Should I refinance my mortgage interest?

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We have a 1.5 with ARM interest only mortgage at the moment. Did you at 5.25% 3 years ago. We were far interst payments with no payment to the client. But our home price was above 50k at the same time, I suppose, have gone as equity. I expect my income to increase significantly in coming years, but as we get closer to the mark than 5 years, I’m always nervous to get the money we are going sky high, and I was looking at a turnover of 30 year fixed rate loan of 5.8%. We intend to stay in this house for atleast another 3-4 years. Do you think it is wise to refinance at this point?

  1. Reply
    February 10, 2011 at 5:30 pm

    Honestly, no I don’t. You have two years of security left at a rate that is currently pretty hard to find. If you are planning on being in your home only 3-4 more years, then find out what your adjustment cap is. All 5-year ARM’s have an adjustment cap that limits what the loan can adjust to initially, and depending on what that is, you may find it in your best interest to ride it out until you decide to sell. You have to consider the cost to refinance versus the monthly savings you’ll get by refinancing. So, let’s say that you decide to stay in the home for three years. You’re rate is fixed for the next two years, and depending on it’s adjustment cap, let’s say two percent, your rate would be fixed for the third year at 7.25%. Depending on the size of your loan amount, your payment may only increase by $ 100 a month. Let’s say the cost to refinance is $ 2000, it would then take you 20 months to break even on your costs, and if you were only in the home for 12 more months it would not make sense to refinance.

    If you would like further details, or if you would like me to take a look at it, email me directly, I would be more than happy to. Hope this helps.

  2. Reply
    ron d
    February 10, 2011 at 6:08 pm

    How much is it going to cost you to refinance? Rates re still low, but you may be able to hold out.

  3. Reply
    February 10, 2011 at 6:52 pm

    Well, there are a couple things to consider. First, you should determine what your MARGIN (a % determined in advance by your lender) and INDEX (a financial index measuring interest rates, such as LIBOR) are for your current mortgage. This should be located on your monthly statement or closing statement.

    The margin + the index determines what your mortgage rate is. However, be aware that a great many adjustable mortgages are discounted for the INITIAL fixed period i.e. 5 years in your case. This means that your rate can rise significantly even if the market interest rates do not change. So, try adding the margin plus the index. This % is what your mortgage rate would be if it were to adjust today.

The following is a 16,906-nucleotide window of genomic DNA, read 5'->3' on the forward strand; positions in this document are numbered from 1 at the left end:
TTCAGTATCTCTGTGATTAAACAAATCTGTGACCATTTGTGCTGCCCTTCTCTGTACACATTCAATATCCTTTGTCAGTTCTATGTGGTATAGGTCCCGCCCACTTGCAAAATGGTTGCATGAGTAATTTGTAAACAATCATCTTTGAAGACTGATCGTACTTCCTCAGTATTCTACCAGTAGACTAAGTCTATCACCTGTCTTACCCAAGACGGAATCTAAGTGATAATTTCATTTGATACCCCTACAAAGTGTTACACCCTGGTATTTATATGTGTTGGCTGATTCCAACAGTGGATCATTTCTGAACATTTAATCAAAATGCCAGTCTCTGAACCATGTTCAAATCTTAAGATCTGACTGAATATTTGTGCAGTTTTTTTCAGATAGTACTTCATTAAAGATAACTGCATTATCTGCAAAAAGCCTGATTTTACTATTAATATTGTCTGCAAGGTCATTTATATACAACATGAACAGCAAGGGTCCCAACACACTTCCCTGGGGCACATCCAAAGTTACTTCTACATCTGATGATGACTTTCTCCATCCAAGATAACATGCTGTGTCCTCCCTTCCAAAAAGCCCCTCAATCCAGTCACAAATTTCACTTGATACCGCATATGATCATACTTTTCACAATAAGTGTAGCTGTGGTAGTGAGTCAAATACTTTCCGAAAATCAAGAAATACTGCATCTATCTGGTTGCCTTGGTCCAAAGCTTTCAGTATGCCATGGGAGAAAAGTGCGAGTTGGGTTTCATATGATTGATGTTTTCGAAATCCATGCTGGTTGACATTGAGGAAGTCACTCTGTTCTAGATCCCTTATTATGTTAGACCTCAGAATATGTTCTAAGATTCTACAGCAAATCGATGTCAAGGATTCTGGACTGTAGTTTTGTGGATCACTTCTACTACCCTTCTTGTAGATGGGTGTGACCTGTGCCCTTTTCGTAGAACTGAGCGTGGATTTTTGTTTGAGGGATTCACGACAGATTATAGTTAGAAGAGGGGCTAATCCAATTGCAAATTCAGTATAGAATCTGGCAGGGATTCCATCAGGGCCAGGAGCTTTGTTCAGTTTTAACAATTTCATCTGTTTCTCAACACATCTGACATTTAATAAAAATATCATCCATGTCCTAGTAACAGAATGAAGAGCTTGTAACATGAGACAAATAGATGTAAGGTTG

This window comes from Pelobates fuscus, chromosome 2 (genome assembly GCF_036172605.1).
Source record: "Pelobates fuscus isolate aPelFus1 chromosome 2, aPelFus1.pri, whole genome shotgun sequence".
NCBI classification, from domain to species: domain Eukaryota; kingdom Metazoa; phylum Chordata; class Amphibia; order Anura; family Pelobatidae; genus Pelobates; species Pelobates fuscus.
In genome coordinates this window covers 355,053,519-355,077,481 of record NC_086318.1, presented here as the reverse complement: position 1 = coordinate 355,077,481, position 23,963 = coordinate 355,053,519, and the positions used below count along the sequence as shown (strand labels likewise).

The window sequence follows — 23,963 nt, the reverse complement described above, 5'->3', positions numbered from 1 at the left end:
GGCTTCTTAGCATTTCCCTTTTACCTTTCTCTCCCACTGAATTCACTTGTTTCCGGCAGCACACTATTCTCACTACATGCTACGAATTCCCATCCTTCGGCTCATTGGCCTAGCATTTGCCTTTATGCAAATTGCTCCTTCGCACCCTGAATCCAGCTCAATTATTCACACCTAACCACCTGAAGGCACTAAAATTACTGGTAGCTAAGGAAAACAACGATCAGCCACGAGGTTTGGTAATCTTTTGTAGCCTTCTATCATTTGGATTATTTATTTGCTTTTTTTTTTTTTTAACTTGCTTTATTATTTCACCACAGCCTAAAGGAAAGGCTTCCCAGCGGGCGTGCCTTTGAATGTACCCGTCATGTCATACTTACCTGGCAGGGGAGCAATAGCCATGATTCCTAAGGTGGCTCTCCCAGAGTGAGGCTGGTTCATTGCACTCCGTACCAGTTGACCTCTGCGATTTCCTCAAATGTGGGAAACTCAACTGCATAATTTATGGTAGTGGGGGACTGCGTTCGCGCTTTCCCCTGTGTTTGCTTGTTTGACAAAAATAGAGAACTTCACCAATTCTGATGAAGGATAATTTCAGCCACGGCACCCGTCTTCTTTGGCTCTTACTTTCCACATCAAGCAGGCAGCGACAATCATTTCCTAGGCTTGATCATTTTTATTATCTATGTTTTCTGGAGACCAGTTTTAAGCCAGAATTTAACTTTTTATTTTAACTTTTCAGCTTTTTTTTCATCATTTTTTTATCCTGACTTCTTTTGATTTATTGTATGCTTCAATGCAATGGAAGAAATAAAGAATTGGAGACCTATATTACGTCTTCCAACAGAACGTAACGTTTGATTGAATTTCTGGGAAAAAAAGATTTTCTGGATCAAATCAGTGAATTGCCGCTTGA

Second, how long is the interest only payment option available? Five years? Longer? If it does not last any longer than the initial fixed rate, your payment will obviously jump up.

    Consider the above and decide what is the most important: a stable payment, but paying some closing costs OR the chance of a high payment, but a lower mortgage balance? Also, be aware that you can arrange for a mortgage with very low closing costs, but a slightly higher rate – this is often beneficial for those who plan on selling in the relatively near future.

    I have a very detailed article on adjustable mortgage margins, caps, indexes, etc. on my website (and no, it is not an “application” or sales site):

    Hope this was helpful, you can contact me with questions.

  4. Reply
    February 10, 2011 at 7:36 pm

    The points & costs you will pay are more important than the rate if you are looking short term. You may be better off waiting. Contact me to discuss in detail.


  5. Reply
    February 10, 2011 at 8:20 pm

    Always worth a look. Get a free quote from these guys ( the banner at the top ). It’s a big name company that’s helped lots of people. I’d give their link here but that’s advertising for them. They helped my wife and I a few years back when we purchased our current home. It never hurts to look around for a better rate. Good luck!

  6. Reply
    February 10, 2011 at 8:22 pm

    In my opinion I would say yes. I am a loan officer and I amazed at how many people never pay their houses off. I think people now tend to think of the monthly mortgage payment a way of life for life. I suppose I am too honest because most loan officers want return refinances every couple of years, but I think it is well worth your time to look into refinancing and getting your home paid at a long term fixed rate. Imagine owning a home free and clear with no payments! So what I would do is shop around now while the rates are still pretty low. You should be able to find something decent still. It just seems (and please take no offense to this as I am being honest) paying interest only on a house makes no sense and your just making your lender rich while you get NOTHING in return. Think about it. Any how that’s my advice as unpopular as it might turn out to be!


    p.s.- Depending on your loan and rarely will loan officers tell you these things. Your minimum payment may be less than your interest causing the rest to accumulate on your principal owed. Just depends on the loan you received.

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